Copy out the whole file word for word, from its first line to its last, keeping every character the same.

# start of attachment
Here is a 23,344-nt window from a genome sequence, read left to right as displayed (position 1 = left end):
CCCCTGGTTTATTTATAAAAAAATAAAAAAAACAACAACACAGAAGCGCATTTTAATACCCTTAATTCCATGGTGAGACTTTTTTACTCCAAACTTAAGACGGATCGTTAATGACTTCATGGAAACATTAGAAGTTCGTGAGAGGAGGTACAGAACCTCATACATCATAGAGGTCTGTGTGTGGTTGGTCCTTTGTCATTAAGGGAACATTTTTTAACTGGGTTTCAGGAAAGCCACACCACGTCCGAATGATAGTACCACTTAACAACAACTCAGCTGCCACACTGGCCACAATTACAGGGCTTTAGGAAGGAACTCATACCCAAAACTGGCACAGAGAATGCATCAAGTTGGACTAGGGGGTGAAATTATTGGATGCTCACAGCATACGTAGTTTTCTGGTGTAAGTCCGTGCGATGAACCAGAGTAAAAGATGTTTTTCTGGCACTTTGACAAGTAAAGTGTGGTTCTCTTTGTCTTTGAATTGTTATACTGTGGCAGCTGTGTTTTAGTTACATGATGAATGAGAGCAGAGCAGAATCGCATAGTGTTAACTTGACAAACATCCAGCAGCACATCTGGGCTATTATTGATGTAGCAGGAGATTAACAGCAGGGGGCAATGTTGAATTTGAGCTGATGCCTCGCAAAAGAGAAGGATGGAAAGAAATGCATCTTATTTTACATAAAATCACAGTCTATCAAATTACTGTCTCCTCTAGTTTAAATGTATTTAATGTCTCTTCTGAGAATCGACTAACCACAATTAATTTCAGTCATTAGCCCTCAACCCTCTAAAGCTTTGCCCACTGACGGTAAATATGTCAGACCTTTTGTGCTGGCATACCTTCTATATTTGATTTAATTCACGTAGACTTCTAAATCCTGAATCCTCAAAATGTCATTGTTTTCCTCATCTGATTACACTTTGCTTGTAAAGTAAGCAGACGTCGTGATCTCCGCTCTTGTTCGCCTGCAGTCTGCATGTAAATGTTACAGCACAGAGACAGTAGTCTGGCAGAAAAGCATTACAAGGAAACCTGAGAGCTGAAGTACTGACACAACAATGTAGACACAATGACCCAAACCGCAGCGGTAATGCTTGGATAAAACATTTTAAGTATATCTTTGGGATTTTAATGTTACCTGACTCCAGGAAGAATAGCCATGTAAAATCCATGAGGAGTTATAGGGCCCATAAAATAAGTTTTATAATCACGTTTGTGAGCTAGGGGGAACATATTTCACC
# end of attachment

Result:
Here is a 23,344-nt window from a genome sequence, read left to right as displayed (position 1 = left end):
CCCCTGGTTTATTTATAAAAAAATAAAAAAAACAACAACACAGAAGCGCATTTTAATACCCTTAATTCCATGGTGAGACTTTTTTACTCCAAACTTAAGACGGATCGTTAATGACTTCATGGAAACATTAGAAGTTCGTGAGAGGAGGTACAGAACCTCATACATCATAGAGGTCTGTGTGTGGTTGGTCCTTTGTCATTAAGGGAACATTTTTTAACTGGGTTTCAGGAAAGCCACACCACGTCCGAATGATAGTACCACTTAACAACAACTCAGCTGCCACACTGGCCACAATTACAGGGCTTTAGGAAGGAACTCATACCCAAAACTGGCACAGAGAATGCATCAAGTTGGACTAGGGGGTGAAATTATTGGATGCTCACAGCATACGTAGTTTTCTGGTGTAAGTCCGTGCGATGAACCAGAGTAAAAGATGTTTTTCTGGCACTTTGACAAGTAAAGTGTGGTTCTCTTTGTCTTTGAATTGTTATACTGTGGCAGCTGTGTTTTAGTTACATGATGAATGAGAGCAGAGCAGAATCGCATAGTGTTAACTTGACAAACATCCAGCAGCACATCTGGGCTATTATTGATGTAGCAGGAGATTAACAGCAGGGGGCAATGTTGAATTTGAGCTGATGCCTCGCAAAAGAGAAGGATGGAAAGAAATGCATCTTATTTTACATAAAATCACAGTCTATCAAATTACTGTCTCCTCTAGTTTAAATGTATTTAATGTCTCTTCTGAGAATCGACTAACCACAATTAATTTCAGTCATTAGCCCTCAACCCTCTAAAGCTTTGCCCACTGACGGTAAATATGTCAGACCTTTTGTGCTGGCATACCTTCTATATTTGATTTAATTCACGTAGACTTCTAAATCCTGAATCCTCAAAATGTCATTGTTTTCCTCATCTGATTACACTTTGCTTGTAAAGTAAGCAGACGTCGTGATCTCCGCTCTTGTTCGCCTGCAGTCTGCATGTAAATGTTACAGCACAGAGACAGTAGTCTGGCAGAAAAGCATTACAAGGAAACCTGAGAGCTGAAGTACTGACACAACAATGTAGACACAATGACCCAAACCGCAGCGGTAATGCTTGGATAAAACATTTTAAGTATATCTTTGGGATTTTAATGTTACCTGACTCCAGGAAGAATAGCCATGTAAAATCCATGAGGAGTTATAGGGCCCATAAAATAAGTTTTATAATCACGTTTGTGAGCTAGGGGGAACATATTTCACC